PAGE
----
The Dutch architectural historian's lecture in English focused on the background and developments of this historical court case.

Events

Duschehubka

Download PDFThis text is the penultimate chapter of Zoltán Halasi's book Út az üres éghez (Road to an Empty Sky). With this work, which was first published in Hungarian, the author created a singular memorial to Polish-Jewish culture and its destruction. Setting out from the Yiddish Holocaust poem Dos lid funm ojsgehargetn jidischen folk by Itzhak Katzenelson, Halasi records what was lost in the Shoah in the course of nineteen compelling chapters. He takes on the grab of an art historian, a literary critic and a travel guide when he reports about a wooden synagogue and the Jewish quarter in Warsaw. In the role of a German banker, he illuminates the aims of the Nazi monetary policies, as a writer of SS brochures he highlights the absurdity of racism. Depicting a Selektion in the Warsaw ghetto, he shows the grim logic of compulsive acts in catastrophic situations, draws an image of the running of the extermination camp Treblinka. The cynical words of two German policemen provide an insight into the rituals of mass executions and introduce us to the craft of murder. The final chapter is an interplay of slithers of narrative by Jewish children on the run and by those who helped and hid them that borders on the unbearable.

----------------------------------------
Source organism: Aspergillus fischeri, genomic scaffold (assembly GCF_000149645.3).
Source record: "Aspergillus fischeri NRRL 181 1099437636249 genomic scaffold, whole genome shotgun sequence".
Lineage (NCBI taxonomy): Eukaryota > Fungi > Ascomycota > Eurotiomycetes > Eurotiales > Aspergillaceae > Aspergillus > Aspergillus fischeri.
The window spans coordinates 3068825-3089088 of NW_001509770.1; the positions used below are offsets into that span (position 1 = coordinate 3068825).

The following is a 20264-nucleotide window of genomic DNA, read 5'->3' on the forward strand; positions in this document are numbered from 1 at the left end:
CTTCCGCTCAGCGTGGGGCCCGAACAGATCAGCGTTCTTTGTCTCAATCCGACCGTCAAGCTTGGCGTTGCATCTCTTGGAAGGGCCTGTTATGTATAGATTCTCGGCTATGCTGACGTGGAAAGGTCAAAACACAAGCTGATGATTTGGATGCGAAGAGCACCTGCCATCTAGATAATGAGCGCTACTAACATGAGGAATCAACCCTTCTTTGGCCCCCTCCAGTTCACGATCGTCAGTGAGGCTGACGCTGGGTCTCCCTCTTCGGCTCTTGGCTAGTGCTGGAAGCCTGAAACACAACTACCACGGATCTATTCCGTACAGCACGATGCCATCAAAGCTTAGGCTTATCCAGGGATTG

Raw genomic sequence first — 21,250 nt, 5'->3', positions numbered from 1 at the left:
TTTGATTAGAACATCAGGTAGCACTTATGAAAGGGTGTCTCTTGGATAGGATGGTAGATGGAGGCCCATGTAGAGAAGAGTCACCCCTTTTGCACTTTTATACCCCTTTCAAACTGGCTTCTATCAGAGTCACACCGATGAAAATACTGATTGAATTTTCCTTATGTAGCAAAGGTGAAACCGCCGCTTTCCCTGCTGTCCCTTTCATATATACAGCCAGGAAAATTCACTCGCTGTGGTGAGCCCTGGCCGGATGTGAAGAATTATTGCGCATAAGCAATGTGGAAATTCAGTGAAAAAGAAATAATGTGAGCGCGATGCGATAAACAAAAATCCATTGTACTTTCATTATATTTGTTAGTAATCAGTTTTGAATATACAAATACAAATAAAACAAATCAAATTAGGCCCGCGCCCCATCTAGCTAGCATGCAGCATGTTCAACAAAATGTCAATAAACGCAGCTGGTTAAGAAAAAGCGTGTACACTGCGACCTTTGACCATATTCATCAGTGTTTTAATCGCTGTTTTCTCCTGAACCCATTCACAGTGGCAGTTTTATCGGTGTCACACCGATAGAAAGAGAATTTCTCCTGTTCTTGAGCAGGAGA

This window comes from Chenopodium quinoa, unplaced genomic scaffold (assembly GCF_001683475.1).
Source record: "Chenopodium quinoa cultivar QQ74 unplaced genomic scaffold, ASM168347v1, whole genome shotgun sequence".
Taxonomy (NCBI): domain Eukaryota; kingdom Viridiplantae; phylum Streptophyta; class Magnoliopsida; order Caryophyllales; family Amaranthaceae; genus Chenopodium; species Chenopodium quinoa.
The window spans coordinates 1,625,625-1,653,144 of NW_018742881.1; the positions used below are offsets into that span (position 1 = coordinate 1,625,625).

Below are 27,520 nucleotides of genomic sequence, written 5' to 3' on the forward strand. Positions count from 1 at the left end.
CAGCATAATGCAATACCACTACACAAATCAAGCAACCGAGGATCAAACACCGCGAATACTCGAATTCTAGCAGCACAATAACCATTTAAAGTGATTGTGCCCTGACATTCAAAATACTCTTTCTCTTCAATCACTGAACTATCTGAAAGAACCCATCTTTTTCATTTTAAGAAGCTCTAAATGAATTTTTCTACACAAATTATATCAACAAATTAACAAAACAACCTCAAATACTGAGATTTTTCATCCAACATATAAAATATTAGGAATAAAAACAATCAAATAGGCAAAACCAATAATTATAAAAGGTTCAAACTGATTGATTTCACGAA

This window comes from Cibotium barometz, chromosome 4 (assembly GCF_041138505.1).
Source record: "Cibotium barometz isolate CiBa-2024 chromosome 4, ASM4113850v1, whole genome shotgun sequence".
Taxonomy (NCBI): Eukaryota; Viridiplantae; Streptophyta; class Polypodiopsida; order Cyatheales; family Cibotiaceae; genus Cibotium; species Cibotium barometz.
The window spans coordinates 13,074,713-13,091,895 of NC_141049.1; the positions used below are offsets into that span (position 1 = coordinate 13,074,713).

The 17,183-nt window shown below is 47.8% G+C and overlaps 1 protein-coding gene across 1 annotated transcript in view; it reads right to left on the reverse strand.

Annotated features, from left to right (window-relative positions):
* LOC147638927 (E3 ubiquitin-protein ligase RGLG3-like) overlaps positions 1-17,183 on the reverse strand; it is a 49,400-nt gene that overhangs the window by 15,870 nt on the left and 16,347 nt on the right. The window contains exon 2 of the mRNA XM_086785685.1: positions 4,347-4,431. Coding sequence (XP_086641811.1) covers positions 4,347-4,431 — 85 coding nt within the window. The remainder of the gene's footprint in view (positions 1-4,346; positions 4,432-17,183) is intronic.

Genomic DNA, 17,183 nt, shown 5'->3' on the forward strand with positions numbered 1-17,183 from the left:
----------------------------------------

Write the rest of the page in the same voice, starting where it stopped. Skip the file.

The chapter reproduced on the following pages has three parts: Part one is a Treblinka railway station master's report to the Polish Home Army. In the second part, a former Jewish detainee who managed to escape from the extermination camp Treblinka gives a literary treatment of his arrival at the camp. The final part consists of an inner monologue by the Treblinka extermination camp's director of administration.

The book will shortly be published in Polish at the Nisza publishing company in Warsaw. The German-speaking public was first presented with the work on December 1, 2015 at the Simon Wiesenthal Conference 2015. The German translation by Éva Zádor and Heinrich Eisterer is in progress.

Download PDFDownload PDFWhile the Jews inhabiting Bulgaria proper survived the Holocaust, the Jews from the Greek and Yugoslav lands administrated by the Bulgarian authorities in the years 1941 to 1944 were deported by those into German custody and murdered in Treblinka. The economics of this Holocaust story has attracted scant attention. The lecture draws evidence from the Bulgarian archives and addresses the Government’s spoliation policies carried out in the realm under its control. They nurtured behavioural patterns, mobilised social actors and fostered institutional networks. Reduced to its basic economic terms, the expropriation of the Jews boiled down to a forced offer of assets and personal belongings, which engendered strongly biased customer’s ‘markets’. This operation remapped segments of the economic tissue and further enhanced the role of the State through the arbitrary interventions of the Commissariat for the Jewish Affairs. In a broader perspective, the myriad of induced economic transactions contributed largely to the banalisation of antisemitism among different strata of the society.